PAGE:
It was another afternoon when we sat in her study, each holding a baby on our laps, and talked about what we were writing. She showed me her latest poem and said that she wanted to dedicate it to me. The poem was "Elm"; perhaps the most thrilling dedication of my life.

Lisa Appignanesi

Lisa Appignanesi
 Photograph: Colin McPherson/Corbis

I think I first read a poem by Sylvia Plath at the same time as I learned of her death. The latter seemed to me unremarkable, perhaps because I had never heard of her or because death was more common than poetry. The poem, however, was something else. I can still see its layout on the magazine page - Time or Newsweek. "Daddy," it blared, "I have had to kill you."
The poem's rhythms, that potent blend of nursery rhyme and ragtime, still thrum through me: "You do not do, you do not do/Any more, black shoe" rhyming daringly at the stanza's end with "Achoo".
Shakespeare aside, the only poetry I knew back then was all about trees, daffodils, clouds, bean-rows, or statues in desert places. Few of these seemed particularly resonant in my urban life. But here on the page by this woman called Plath, was a powerful drama whose matter and language I recognised: the German tongue, the Polish town, the Jew, the boot in the face, "the brute heart of a brute like you"… Later, as I grew up, I realised that I had been dimly aware of more, too: the generational tugs, the hauntings, the fact that women inflect experience differently from men, not to mention that whole area of what Al Alvarez has called "big, dark feeling".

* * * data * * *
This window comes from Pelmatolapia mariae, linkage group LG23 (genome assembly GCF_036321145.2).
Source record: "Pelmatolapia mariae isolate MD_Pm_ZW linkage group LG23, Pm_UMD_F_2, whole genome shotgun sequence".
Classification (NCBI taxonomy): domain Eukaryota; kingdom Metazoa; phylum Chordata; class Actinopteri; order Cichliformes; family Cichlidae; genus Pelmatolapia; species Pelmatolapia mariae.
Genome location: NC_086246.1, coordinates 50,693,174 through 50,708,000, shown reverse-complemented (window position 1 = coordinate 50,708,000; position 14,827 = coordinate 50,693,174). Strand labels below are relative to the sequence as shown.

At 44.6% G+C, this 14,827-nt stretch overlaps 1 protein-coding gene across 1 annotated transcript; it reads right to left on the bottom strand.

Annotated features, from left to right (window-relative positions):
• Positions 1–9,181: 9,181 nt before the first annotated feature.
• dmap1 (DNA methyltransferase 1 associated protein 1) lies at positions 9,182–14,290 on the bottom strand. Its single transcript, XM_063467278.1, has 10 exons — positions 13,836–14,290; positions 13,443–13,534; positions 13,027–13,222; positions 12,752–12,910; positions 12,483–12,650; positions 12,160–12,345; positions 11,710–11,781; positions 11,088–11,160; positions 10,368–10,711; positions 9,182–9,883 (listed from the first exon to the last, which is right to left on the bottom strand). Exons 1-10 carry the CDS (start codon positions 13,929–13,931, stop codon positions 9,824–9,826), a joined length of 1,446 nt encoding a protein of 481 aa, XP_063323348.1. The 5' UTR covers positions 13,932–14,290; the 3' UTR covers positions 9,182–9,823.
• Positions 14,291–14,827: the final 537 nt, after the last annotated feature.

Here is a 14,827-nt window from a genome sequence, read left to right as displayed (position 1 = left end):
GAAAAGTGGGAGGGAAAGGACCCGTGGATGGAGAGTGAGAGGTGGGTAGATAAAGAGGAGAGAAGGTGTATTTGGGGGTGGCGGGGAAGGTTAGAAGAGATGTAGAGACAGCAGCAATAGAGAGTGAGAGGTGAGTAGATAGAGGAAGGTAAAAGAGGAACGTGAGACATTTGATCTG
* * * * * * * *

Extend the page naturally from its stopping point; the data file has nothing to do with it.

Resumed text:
Two slim volumes of Plath sat on my shelf when I first came to Britain. They spoke far more than their size and ever more loudly. They grew to three with The Bell Jar, the first novel I had ever read which ventured into a psychiatric institution. By some accident of time and place, I met people who had known Plath and who told stories of her vivid presence as well as of the tragedy of her suicide, in part occasioned by a toxic cocktail of anti-depressants she was allergic to. When I came to write my history of women and the mind doctors Mad, Bad and Sad, Plath's story played its part: her journals are a resonant source.Haphazardly this morning, I thought I'd type her name into YouTube. After all these years, for the first time I heard Sylvia's voice. It's a beautiful voice with its educated, New England lilt of a kind that barely exists anymore. It's also lucid, articulate, strong, and witty as she talks of how prose allows you to include more of the detailed experience of life, those "toothbrushes" you can't put into poety. And there she is reading "Daddy" – Kapow!
Mad, Bad and Sad: A History of Women and the Mind Doctors from 1800 to the Present is published by Virago